Darjeeling is a special place because of a serendipitous meeting of location and history. Situated way up in the Himalayan foothills, it is presided over by the mighty massif Kanchenjunga. The British discovered that the elevation and conditions were precisely suited to the cultivation of tea, so they began importing tea plants from China and slowly but surely established a thriving tea industry. Even to date, Darjeeling retains the flavour of the colonial past and gives the town a historically rich texture. The “toy train,” which runs on the world’s smallest gauge — it’s ancient steam engines pull two tiny blue bogeys — still runs between Darjeeling and Siliguri.
I took a joy trip on this train, riding for about an hour from Darjeeling down to Ghum. To be honest, though it was very slow and I was occasionally sprinkled with soot from the charcoal-powered steam engine, I much preferred it to the bumpy road. For me, going to Darjeeling really was all about the tea, so I was thrilled to visit my first tea garden. Paras and our driver Ashok made our way through the narrow, crowded winding streets of Darjeeling to the outskirts of town. Darjeeling has become a sprawling city that seems to cling precariously to the side of a mountain. You are always traveling either up or down, and there’s a world of difference between being in the crowded market areas and the many tea gardens that stretch out in every direction covering many hillsides for miles and miles.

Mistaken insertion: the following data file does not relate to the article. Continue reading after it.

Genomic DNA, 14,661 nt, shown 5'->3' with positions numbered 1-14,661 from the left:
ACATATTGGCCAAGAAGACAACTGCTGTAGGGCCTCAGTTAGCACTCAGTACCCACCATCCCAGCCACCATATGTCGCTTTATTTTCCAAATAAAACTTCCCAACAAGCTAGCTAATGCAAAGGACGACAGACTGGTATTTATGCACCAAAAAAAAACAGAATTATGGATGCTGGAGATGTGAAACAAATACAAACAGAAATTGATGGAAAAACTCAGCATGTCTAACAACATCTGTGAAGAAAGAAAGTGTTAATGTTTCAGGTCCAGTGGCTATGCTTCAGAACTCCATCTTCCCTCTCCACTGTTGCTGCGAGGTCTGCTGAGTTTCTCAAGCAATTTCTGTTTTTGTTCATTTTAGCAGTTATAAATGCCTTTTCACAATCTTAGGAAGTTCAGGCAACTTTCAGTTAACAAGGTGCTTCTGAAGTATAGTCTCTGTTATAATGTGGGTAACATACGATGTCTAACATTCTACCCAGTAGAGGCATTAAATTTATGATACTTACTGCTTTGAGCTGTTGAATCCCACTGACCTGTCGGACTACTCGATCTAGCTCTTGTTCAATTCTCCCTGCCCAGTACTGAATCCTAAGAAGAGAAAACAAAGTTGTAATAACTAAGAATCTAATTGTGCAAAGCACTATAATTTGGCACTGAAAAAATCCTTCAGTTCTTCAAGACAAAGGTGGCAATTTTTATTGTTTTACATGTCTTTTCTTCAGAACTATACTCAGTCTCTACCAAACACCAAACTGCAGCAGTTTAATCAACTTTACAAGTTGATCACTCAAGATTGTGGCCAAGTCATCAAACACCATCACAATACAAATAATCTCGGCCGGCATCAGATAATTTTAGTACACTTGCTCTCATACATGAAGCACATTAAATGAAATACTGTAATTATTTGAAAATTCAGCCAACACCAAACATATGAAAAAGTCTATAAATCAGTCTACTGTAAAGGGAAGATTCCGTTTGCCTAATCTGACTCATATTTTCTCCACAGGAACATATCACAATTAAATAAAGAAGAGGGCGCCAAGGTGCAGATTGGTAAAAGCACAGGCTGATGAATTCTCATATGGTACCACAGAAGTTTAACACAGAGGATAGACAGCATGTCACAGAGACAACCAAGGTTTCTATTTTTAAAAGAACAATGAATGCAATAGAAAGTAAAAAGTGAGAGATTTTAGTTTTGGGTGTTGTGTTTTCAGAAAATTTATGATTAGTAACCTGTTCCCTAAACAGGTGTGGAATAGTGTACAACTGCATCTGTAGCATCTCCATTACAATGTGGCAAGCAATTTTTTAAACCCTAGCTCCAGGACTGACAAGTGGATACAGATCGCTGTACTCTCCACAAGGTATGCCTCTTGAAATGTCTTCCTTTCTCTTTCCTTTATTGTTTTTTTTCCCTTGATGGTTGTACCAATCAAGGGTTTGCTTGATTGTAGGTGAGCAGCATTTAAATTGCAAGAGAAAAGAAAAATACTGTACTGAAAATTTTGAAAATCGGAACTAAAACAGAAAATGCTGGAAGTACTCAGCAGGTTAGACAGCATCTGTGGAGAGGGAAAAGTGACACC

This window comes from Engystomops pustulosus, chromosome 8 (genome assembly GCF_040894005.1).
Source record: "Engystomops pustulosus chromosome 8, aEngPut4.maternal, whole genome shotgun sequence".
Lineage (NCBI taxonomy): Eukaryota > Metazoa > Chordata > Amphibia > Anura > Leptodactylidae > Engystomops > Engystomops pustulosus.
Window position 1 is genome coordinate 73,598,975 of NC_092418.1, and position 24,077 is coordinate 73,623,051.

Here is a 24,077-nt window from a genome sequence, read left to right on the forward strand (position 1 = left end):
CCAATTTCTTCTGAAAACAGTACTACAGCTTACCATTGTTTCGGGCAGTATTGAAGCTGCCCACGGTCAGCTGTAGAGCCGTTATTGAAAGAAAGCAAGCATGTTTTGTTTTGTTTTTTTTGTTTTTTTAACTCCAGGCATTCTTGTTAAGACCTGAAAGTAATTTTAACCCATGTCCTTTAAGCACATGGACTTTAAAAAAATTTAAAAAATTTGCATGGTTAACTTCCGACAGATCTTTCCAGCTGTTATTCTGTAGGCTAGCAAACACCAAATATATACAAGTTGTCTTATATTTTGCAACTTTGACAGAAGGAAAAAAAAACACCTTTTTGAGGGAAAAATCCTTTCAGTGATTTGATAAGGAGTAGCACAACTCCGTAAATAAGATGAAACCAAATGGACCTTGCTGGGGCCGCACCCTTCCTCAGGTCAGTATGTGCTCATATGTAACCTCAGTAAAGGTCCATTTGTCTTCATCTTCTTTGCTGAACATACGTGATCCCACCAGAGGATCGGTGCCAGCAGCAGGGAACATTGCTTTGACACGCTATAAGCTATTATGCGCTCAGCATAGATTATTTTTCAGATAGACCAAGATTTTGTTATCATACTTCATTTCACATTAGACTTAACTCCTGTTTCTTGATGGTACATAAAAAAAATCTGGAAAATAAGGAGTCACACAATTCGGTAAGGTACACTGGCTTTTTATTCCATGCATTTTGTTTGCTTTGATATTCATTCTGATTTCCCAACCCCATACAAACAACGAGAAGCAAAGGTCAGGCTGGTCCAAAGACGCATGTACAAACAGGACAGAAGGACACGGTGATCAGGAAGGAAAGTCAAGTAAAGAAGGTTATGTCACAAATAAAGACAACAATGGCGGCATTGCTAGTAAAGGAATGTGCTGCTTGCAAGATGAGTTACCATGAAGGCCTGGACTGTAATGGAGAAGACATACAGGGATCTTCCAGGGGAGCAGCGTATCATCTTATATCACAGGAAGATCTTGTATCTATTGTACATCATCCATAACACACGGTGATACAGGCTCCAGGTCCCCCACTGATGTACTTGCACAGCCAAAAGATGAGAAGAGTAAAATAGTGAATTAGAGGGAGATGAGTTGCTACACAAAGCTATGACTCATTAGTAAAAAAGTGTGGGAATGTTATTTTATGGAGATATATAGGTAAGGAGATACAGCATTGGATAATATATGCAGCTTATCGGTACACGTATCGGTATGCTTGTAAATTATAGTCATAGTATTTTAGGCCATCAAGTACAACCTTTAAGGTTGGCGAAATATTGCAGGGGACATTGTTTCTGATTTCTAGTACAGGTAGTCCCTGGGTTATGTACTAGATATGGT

In a very short time we reached Happy Valley tea estate, one of the oldest and highest-elevation tea garden in Darjeeling. First I toured the factory, which is basically a functional museum. All the equipment is vintage and seems to be in perfect working order as tea is processed here during the season. Then we went around back and walked out into the tea garden, which was one of the absolute highlights of my stay in Darjeeling.
While in Darjeeling I was very privileged to meet and interview a number of remarkable people. The first was the Mother Superior of Loreto Convent School. Darjeeling is famous for its many outstanding schools, but I was keen to visit Loreto because of its long history in India, Irish connection and because it was Mother Teresa’s order before she left to start Missionaries of Charity in Calcutta. I went from Loreto to the Missionaries of Charity house and orphanage and spoke to two beautiful nuns who told me they take care of about 45 adult women who have nowhere else to go. Walking through the compound, I noticed that many of them seemed to be mentally disabled, though very friendly and warm.
So, I had a busy two-and-half days in Darjeeling, but still had lots of time to relax in my fireplace heated room and on the breathtaking terraces, to shop for tea, to walk the mall and to drink tea, of course. From Windamere I went to Sikkim … but that’s another entry for another day … and then came back to the Darjeeling area (to Kurseong) for my last day in the north-east. In Kurseong, I met the “king” of Darjeeling tea, and drank tea with him while sitting in his drawing room in the shadow of an enormous stuffed Bengal Tiger his grandfather had bagged. But that’s another story!